Sunday, August 23, 2015

The travails of forecasters

My academic degrees are both in economics and the largest part of my career in BT since leaving University thirty years ago this year has involved using the skills I acquired at university to forecast various numbers of interest to particular parts of the company, such as how many faults we are likely to get, how many orders for new products, how many calls about those faults and orders, how many people we need manning the phones to take those calls and how many engineers we need to have available to fix the faults or install the new kit.

I have a cousin who used to be a senior forecaster at the Met Office. So it is a family joke that my profession as an economic forecaster gives his profession as a weather forecaster something to look down on.

 
 
Yesterday the Met Office said that this weekend would see a combination of very hot weather and horrendous storms, and that's certainly what we've had in West Cumbria with a massive thunderstorm last night but a very hot day today so far.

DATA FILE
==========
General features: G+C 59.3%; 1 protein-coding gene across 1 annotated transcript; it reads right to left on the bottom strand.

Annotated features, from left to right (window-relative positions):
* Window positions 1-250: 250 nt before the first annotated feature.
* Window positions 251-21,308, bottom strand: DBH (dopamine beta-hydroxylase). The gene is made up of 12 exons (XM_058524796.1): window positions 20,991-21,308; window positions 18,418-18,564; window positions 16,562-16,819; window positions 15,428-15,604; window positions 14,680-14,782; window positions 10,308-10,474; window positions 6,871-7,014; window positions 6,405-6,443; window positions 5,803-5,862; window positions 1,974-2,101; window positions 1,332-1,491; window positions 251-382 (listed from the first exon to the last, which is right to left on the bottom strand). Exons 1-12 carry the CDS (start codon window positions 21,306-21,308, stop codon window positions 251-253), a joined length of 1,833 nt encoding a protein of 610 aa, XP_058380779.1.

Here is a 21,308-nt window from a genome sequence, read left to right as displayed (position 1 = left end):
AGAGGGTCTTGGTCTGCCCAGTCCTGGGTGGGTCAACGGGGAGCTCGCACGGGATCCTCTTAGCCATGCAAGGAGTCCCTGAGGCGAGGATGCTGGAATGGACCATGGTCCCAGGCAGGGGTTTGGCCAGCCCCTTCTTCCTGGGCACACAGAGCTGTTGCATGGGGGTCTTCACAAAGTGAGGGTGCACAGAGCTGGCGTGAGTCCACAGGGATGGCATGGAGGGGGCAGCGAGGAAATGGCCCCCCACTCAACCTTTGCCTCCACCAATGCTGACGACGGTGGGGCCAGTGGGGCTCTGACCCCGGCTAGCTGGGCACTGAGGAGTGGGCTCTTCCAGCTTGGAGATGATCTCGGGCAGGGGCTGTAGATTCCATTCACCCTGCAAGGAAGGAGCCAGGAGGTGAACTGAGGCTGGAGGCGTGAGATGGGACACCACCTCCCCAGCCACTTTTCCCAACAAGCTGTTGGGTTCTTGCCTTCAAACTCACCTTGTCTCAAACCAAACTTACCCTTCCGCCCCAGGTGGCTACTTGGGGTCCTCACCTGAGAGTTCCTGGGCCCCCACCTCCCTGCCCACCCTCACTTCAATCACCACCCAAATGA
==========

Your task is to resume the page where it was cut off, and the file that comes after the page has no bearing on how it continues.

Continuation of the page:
I've used Met Office services during my professional career (weather has a significant impact on telecommunications services) and generally been impressed with them, so I was surprised to see the announcement today that they have lost the contract to provide the BBC with many aspects of weather forecast information. However, the BBC has not said who will replace them so it is of course too early to judge whether the competitor has offered a good deal or just a cheaper one.

Watch this space, I think.

2 comments:

Jim said...

Its ok, even as an economics forecaster you can look down on the polling forecasters at the moment.

Perhaps with the news stories the BBC have focused on over the last few years, where the only thing that is news is something that is firstly reported by someone in the clique, its not surprising that the BBC have decided to replace the Met Office, they were delivering information as it became available, but they don't have the prestige of the tea leaf reader from the Guardian.

Chris Whiteside said...

Yes, opinion pollsters are certainly doing worse than economic forecasters at the moment !